Swedish television airs an interview with traditionalist Catholic Bishop Richard Williamson in which he claims the Nazis did not use gas chambers.
He said: “I believe that the historical evidence is strongly against — is hugely against — 6 million Jews having been deliberately gassed in gas chambers as a deliberate policy of Adolf Hitler.”
Where’s this guy coming from? A moment later he says:
“I believe there were no gas chambers.”
I believe Bishop Williamson represents the same wing of the Catholic Church that Mel Gibson and his father represent. It would be interesting to know what Mel and his father are thinking along about now. It probably won't happen, but if it did happen it would be interesting.
No one’s been murdered in or from our neighborhood in over a month now. That I know of. One fellow who was picked up down the coast about thirty miles in Mission, a small town where one of my family has a church, confessed on television with a quiet equanimity that over a ten-year period he had disposed of some 300 corpses supplied him by one narco gang. He would put them in tambos, metal drums filled with acids, and melt them away. When asked on camera how that work made him feel, he said: “I didn’t feel anything.”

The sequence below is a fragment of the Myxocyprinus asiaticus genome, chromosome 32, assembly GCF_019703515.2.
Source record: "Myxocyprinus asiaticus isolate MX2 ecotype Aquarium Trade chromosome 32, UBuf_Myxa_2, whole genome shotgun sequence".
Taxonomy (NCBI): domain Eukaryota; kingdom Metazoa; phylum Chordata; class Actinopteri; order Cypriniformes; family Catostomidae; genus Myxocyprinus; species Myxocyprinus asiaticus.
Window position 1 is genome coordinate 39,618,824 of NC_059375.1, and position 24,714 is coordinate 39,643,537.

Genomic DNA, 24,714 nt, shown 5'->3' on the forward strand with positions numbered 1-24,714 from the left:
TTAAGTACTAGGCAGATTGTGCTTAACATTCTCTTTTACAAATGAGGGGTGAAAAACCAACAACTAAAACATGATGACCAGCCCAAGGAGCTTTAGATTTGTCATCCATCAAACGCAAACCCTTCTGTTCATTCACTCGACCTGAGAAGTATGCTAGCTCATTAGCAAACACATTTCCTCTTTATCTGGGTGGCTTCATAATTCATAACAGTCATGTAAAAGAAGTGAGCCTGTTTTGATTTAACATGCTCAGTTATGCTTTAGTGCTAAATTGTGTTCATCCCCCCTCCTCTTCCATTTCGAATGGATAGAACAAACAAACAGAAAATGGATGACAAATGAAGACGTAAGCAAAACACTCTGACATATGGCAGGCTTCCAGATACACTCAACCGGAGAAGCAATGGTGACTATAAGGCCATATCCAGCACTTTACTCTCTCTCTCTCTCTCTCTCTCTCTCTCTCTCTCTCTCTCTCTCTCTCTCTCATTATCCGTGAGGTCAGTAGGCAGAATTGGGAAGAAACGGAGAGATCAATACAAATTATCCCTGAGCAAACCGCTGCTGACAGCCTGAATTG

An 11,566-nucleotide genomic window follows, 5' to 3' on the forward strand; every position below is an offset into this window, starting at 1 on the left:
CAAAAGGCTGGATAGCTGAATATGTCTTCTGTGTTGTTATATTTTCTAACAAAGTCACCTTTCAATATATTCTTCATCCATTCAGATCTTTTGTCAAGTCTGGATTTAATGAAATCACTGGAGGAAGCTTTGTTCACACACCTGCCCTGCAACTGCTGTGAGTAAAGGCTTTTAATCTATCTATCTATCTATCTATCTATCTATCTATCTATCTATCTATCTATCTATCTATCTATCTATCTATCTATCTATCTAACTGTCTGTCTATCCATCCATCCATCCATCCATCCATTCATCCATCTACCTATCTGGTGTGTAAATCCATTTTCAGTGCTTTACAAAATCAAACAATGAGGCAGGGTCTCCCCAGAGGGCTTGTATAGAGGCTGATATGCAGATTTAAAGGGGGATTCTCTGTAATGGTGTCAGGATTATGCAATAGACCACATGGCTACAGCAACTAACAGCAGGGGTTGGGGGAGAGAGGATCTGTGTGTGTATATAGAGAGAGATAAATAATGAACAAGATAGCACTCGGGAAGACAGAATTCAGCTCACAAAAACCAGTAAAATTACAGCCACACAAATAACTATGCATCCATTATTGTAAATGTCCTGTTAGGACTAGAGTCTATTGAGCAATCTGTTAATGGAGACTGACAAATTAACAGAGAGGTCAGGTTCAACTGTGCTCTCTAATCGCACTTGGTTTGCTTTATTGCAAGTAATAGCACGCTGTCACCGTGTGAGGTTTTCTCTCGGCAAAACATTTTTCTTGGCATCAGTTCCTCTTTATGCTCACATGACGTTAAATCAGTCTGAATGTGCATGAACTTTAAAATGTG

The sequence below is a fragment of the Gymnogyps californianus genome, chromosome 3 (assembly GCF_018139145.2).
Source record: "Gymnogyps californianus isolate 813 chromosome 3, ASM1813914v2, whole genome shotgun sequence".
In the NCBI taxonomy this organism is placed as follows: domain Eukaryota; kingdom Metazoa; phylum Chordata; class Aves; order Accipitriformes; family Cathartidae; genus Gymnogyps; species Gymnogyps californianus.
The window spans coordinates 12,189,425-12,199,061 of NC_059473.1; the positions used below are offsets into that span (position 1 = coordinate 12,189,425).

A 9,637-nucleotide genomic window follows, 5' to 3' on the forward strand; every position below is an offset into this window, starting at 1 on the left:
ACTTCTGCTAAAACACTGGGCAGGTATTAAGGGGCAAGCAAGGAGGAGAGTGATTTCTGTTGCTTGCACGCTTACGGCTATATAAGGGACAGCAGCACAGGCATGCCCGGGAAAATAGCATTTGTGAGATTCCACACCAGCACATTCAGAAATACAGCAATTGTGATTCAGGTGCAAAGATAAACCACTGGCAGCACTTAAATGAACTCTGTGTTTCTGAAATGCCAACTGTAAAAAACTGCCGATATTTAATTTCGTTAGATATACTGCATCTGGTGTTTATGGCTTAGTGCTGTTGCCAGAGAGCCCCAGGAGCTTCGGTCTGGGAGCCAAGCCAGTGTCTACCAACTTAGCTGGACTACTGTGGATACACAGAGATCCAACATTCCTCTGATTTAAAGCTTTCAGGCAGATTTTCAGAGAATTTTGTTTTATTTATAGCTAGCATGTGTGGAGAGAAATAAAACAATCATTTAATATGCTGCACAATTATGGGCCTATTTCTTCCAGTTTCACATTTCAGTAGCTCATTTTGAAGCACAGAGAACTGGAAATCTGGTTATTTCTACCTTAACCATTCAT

My wife, watching the interview, said impulsively: “Kill him.” There’s no death penalty in Mexico. Not one that is State-run.
It was difficult for me to understand how one of us could do what this man, his name is “Meza,” would be willing to do, though the pay was pretty good. Six hundred dollars a week I believe. I didn’t know what to think. I couldn’t quite identify my reaction to Meza. It took a while. And then I understood. That’s who we are. That’s how Americans can devote themselves to intentionally burning alive hundreds of thousands of civilians for a greater good. It’s how Israelis can morally justify brutalizing and murdering Palestinians. It’s who we are. All of us. We have that violence inside us. Circumstances, ideals, memory bring it forth. More than a million Iraqis have been murdered during the last few years. That’s who we are, that’s who they are. When the moment comes.
I’m doing fine. Everything considered. The other night I went walking, which is part of the treatment in its own way, and while I was resting at a bus stop memory somehow recalled a time when my wife and I were alone in Hollywood. Sitting there on the wire bench, something interesting happened. I got an erection. What a surprise. When the docs are slamming you with chemo, that stuff fades away. Walking back to the house I had to put one hand in my pocket to not give myself away. And then that same night I discovered in the bathroom mirror that hair is beginning to grow on my head. What a day!
With regard to the cancer, we’ll find out the real story the second week in February, just in time for my 79th birthday.